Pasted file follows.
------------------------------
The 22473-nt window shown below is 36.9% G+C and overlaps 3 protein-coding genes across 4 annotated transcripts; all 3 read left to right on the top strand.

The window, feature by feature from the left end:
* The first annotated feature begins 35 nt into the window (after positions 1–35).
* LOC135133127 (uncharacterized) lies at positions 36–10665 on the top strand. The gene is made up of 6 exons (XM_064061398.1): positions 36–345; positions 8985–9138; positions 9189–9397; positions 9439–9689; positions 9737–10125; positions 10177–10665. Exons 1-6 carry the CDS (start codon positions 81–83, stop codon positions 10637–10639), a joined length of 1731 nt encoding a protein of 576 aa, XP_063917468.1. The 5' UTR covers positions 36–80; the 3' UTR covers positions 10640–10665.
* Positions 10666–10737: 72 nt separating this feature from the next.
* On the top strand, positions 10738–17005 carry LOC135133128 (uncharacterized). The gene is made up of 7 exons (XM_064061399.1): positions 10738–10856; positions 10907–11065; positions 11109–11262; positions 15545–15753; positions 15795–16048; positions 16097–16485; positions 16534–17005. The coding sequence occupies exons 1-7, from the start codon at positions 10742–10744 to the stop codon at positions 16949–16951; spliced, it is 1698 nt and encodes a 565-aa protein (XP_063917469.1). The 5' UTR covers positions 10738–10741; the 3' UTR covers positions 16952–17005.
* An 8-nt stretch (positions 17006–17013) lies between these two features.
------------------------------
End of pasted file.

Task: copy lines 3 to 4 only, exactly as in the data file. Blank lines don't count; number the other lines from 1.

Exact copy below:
* The first annotated feature begins 35 nt into the window (after positions 1–35).
* LOC135133127 (uncharacterized) lies at positions 36–10665 on the top strand. The gene is made up of 6 exons (XM_064061398.1): positions 36–345; positions 8985–9138; positions 9189–9397; positions 9439–9689; positions 9737–10125; positions 10177–10665. Exons 1-6 carry the CDS (start codon positions 81–83, stop codon positions 10637–10639), a joined length of 1731 nt encoding a protein of 576 aa, XP_063917468.1. The 5' UTR covers positions 36–80; the 3' UTR covers positions 10640–10665.